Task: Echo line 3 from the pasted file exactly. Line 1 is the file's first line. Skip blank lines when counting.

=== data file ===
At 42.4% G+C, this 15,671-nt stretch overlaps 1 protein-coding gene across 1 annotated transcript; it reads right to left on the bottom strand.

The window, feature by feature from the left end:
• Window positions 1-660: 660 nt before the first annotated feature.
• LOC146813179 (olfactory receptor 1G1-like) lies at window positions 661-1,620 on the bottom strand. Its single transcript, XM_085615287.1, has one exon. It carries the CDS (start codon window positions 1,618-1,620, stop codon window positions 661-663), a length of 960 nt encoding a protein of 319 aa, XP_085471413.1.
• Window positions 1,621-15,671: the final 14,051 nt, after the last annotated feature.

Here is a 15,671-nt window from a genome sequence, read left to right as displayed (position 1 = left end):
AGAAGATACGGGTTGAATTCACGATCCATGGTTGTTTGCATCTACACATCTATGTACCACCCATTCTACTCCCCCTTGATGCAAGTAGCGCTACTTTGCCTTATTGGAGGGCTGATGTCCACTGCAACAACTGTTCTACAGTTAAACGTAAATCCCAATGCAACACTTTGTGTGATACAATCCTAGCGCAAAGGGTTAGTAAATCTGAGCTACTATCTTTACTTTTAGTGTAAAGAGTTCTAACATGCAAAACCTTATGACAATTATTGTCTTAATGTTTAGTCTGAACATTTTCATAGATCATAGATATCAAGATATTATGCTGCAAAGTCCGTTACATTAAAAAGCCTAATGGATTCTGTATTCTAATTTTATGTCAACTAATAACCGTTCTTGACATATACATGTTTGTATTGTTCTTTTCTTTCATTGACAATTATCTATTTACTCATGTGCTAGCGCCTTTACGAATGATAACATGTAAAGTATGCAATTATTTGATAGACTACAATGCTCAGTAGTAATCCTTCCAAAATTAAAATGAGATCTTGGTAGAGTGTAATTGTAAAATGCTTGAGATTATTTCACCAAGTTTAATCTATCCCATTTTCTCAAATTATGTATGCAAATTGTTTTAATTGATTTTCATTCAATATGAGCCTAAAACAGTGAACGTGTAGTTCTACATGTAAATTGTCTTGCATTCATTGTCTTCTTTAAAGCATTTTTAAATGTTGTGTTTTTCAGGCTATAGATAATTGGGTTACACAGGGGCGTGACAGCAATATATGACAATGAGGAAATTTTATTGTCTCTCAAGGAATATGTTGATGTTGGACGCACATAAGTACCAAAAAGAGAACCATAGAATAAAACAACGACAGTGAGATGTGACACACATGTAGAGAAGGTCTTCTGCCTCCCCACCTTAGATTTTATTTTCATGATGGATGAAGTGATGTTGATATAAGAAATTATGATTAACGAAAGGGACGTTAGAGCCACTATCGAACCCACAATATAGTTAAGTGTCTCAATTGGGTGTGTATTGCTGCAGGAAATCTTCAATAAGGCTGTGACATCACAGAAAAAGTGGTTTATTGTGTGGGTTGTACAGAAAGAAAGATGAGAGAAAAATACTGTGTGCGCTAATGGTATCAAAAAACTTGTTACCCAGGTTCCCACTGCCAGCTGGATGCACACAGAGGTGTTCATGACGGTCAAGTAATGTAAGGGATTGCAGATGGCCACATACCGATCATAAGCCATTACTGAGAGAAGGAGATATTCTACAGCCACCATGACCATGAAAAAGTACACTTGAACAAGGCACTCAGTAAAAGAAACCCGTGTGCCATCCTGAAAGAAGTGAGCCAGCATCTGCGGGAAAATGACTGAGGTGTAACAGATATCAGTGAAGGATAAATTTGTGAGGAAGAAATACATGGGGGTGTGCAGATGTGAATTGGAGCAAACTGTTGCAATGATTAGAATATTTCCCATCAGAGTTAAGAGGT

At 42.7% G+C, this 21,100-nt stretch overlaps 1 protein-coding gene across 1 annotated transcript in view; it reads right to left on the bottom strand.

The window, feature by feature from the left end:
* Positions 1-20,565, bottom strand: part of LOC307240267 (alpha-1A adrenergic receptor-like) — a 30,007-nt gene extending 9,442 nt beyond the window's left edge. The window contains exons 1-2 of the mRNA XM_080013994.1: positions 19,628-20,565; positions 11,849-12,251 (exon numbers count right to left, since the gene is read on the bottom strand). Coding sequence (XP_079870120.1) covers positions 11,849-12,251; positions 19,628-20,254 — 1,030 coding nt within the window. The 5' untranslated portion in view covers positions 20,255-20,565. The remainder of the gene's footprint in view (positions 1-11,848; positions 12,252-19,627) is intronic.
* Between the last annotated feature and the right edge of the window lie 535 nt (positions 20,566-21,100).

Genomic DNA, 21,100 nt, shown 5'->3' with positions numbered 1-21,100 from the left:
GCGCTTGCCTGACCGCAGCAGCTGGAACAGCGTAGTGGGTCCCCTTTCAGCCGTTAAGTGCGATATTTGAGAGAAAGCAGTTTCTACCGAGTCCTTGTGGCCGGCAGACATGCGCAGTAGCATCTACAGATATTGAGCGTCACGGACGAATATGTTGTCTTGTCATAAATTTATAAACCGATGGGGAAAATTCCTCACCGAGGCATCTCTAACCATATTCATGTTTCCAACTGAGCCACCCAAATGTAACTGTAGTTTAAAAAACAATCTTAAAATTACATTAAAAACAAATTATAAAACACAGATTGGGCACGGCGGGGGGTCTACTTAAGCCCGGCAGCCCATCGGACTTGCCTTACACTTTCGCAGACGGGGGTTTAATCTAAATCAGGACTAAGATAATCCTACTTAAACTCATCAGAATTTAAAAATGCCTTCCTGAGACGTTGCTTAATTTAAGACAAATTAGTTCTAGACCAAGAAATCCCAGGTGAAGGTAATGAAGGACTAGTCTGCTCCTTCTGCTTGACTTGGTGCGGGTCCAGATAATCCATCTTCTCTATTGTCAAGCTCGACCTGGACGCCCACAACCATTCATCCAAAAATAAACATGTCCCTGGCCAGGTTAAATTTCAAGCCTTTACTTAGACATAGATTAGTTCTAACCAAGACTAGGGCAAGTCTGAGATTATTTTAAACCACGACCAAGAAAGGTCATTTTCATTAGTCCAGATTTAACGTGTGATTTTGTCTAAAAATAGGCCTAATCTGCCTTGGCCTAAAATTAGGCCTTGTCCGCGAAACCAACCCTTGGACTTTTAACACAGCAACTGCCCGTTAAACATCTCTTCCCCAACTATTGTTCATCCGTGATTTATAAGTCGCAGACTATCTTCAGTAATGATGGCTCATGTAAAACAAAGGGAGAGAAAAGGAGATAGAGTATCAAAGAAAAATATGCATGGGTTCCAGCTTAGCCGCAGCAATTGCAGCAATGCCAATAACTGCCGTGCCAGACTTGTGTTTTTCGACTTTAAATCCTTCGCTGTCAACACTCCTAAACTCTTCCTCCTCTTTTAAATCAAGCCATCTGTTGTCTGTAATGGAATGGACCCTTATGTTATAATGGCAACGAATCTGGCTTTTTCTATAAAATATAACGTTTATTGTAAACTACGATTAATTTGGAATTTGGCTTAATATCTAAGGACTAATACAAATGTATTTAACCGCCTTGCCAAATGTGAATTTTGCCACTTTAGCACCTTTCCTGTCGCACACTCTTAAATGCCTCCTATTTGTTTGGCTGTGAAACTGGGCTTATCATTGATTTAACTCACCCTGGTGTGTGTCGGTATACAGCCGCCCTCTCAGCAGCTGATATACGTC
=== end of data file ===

• Window positions 1-660: 660 nt before the first annotated feature.